March 13, 2018 Volume 14 Issue 10

Designfax weekly eMagazine

Subscribe Today!
image of Designfax newsletter


View Archives


Manufacturing Center
Product Spotlight

Modern Applications News
Metalworking Ideas For
Today's Job Shops

Tooling and Production
Strategies for large
metalworking plants

First crankshaft integrated starter-generator system for 48-V hybrid vehicles

The demand for 48-V hybrid vehicles, which offer excellent fuel efficiency at relatively affordable costs, is expected to increase, especially in Europe.

Mitsubishi Electric Corporation has begun mass-producing the auto industry's first crankshaft-mounted integrated starter-generator (ISG) system for 48-V hybrid vehicles, which will be mounted in future Mercedes-Benz vehicles.

Mitsubishi crankshaft ISG system for 48-V hybrid.



Mitsubishi Electric developed its ISG system -- a crankshaft direct-driven system for idling-stop-start, energy recovery, and torque assist -- to achieve higher output power and better fuel efficiency in 48-V hybrid vehicles. Mitsubishi Electric says it will continue developing increasingly smaller, lighter-weight, and higher-power ISG systems to increase fuel efficiency and reduce CO2 emissions.

System features

  1. Crankshaft-mounted motor realizes excellent fuel efficiency.
    • Compared to belt-driven starter-generators, the crankshaft-mounted motor produces higher output power and generates more power, which contributes to better fuel efficiency.
  2. Thin-profile, high-power motor for more flexible installations.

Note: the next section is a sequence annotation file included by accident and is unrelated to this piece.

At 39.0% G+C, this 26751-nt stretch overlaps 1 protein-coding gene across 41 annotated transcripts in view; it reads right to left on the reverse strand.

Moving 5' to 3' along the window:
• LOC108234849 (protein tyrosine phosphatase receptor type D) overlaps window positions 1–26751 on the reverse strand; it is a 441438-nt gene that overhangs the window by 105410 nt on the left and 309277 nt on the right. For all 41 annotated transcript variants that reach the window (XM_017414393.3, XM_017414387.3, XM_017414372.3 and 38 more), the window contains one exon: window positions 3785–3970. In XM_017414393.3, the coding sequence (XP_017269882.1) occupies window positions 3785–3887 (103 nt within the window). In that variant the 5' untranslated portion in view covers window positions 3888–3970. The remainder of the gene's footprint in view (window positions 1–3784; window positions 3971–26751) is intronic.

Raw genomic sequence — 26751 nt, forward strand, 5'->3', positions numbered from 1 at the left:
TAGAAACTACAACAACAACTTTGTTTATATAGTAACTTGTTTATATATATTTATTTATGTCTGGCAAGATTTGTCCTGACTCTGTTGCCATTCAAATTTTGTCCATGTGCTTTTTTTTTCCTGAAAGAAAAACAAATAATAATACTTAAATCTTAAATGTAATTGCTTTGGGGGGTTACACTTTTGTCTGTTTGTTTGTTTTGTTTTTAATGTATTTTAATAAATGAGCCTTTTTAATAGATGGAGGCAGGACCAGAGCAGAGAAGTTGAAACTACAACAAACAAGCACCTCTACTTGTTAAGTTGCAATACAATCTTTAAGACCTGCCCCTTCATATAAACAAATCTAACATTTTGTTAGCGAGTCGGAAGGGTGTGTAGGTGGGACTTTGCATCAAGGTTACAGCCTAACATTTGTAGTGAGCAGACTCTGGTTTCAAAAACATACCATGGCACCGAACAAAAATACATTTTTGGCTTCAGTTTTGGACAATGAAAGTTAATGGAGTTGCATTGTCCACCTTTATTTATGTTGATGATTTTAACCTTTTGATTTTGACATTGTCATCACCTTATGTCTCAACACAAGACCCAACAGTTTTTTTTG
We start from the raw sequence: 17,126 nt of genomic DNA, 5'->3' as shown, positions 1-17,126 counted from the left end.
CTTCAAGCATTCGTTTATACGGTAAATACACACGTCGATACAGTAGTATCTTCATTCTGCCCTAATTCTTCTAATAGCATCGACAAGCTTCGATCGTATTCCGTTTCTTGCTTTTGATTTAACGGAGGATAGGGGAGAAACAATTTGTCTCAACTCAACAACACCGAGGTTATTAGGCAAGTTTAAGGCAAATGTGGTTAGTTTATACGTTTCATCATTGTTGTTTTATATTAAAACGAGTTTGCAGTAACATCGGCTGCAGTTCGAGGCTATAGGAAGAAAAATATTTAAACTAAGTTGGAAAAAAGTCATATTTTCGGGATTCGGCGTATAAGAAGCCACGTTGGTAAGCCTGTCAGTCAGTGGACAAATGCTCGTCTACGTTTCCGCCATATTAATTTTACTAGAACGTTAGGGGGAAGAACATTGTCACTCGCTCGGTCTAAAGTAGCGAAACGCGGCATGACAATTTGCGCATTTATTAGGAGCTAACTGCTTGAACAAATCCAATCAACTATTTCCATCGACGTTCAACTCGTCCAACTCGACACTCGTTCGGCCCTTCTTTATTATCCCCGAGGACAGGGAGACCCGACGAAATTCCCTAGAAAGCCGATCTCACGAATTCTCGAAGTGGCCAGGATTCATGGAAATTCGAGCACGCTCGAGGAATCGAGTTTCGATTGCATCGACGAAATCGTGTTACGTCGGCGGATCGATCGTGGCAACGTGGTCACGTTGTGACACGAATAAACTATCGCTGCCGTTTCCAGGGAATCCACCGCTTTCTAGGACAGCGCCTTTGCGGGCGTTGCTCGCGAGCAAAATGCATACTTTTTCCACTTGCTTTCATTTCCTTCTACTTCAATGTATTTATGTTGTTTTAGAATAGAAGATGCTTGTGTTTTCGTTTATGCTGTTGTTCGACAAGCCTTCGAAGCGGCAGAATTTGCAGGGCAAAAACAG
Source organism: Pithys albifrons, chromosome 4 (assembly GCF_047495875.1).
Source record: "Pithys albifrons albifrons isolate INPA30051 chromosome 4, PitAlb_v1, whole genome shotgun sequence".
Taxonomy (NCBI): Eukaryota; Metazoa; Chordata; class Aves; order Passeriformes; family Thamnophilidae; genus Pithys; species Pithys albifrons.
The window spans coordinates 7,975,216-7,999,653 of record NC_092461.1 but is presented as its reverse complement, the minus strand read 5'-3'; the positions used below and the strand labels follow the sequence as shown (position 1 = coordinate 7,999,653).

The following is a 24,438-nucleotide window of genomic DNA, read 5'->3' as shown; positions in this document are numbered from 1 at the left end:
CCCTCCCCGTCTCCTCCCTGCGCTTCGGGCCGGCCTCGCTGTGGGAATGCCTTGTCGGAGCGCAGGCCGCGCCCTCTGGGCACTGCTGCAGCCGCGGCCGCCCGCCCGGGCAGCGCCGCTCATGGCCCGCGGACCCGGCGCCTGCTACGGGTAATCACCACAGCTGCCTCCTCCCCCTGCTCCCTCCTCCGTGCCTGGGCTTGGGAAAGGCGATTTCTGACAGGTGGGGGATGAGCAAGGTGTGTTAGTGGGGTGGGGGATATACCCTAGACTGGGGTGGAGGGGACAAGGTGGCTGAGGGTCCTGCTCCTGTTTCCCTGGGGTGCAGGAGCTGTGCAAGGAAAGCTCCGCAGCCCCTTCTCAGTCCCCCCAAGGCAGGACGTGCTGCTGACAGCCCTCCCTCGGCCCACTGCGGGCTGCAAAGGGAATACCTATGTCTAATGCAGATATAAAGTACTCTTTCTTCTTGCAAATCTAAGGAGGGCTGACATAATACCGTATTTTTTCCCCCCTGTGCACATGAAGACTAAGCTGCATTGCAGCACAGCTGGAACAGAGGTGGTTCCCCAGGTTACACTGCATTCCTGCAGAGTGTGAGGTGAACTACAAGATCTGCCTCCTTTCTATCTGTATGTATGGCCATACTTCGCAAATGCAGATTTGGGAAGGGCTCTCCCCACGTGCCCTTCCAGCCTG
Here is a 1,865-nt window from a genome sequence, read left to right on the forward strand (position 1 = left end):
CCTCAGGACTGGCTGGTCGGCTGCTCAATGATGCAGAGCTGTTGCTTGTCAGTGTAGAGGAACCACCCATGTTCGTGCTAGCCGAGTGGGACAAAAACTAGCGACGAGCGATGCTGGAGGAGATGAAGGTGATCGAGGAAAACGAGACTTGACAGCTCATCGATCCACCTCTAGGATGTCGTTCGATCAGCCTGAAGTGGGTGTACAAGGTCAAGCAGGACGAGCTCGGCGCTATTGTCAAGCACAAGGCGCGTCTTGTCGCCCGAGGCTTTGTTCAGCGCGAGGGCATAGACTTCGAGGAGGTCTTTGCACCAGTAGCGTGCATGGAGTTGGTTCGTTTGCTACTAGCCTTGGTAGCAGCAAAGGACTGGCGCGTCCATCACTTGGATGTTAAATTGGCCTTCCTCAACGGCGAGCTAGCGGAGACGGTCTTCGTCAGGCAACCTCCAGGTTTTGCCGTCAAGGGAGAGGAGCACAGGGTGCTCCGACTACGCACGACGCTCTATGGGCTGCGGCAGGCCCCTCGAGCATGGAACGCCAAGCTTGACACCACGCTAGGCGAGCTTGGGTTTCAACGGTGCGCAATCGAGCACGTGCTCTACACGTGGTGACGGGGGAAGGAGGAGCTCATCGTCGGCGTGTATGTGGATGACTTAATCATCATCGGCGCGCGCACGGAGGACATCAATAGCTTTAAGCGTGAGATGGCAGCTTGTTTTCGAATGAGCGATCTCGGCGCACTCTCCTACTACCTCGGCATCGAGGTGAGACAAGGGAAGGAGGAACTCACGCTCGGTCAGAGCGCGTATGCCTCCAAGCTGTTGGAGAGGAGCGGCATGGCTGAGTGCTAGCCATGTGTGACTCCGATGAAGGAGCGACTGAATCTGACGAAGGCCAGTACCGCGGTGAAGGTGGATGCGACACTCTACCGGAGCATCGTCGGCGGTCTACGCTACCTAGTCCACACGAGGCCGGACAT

• Mitsubishi Electric's original coil winding technology realizes a high-density configuration for thick coils required in a 48-V high-current motor.
    • Thin-profile, higher-power motors adapt flexibly to various vehicle layouts.
  3. Compact, highly reliable inverter.
    • Newly developed transfer-molded power module for 48-V systems reduces heat resistance and enhances durability.
    • Optimally designed cooling unit enhances cooling performance to realize a compact, highly reliable inverter.

Belt-driven and engine crankshaft direct-driven systems

  1. Belt-driven system: Using a belt to transfer power from the motor to the engine can limit both maximum torque with abrupt force transmission and the motor's peak power output.
  2. Engine crankshaft direct-driven system: Connecting the motor directly to the engine crankshaft eliminates the limitations of the belt system and enhances both motor output power and power generation

Source: Mitsubishi Electric Corporation

Published March 2018

Rate this article

First crankshaft integrated starter-generator system for 48-V hybrid vehicles]

Very interesting, with information I can use
Interesting, with information I may use
Interesting, but not applicable to my operation
Not interesting or inaccurate

E-mail Address (required):


Type the number:

Copyright © 2018 by Nelson Publishing, Inc. All rights reserved. Reproduction Prohibited.
View our terms of use and privacy policy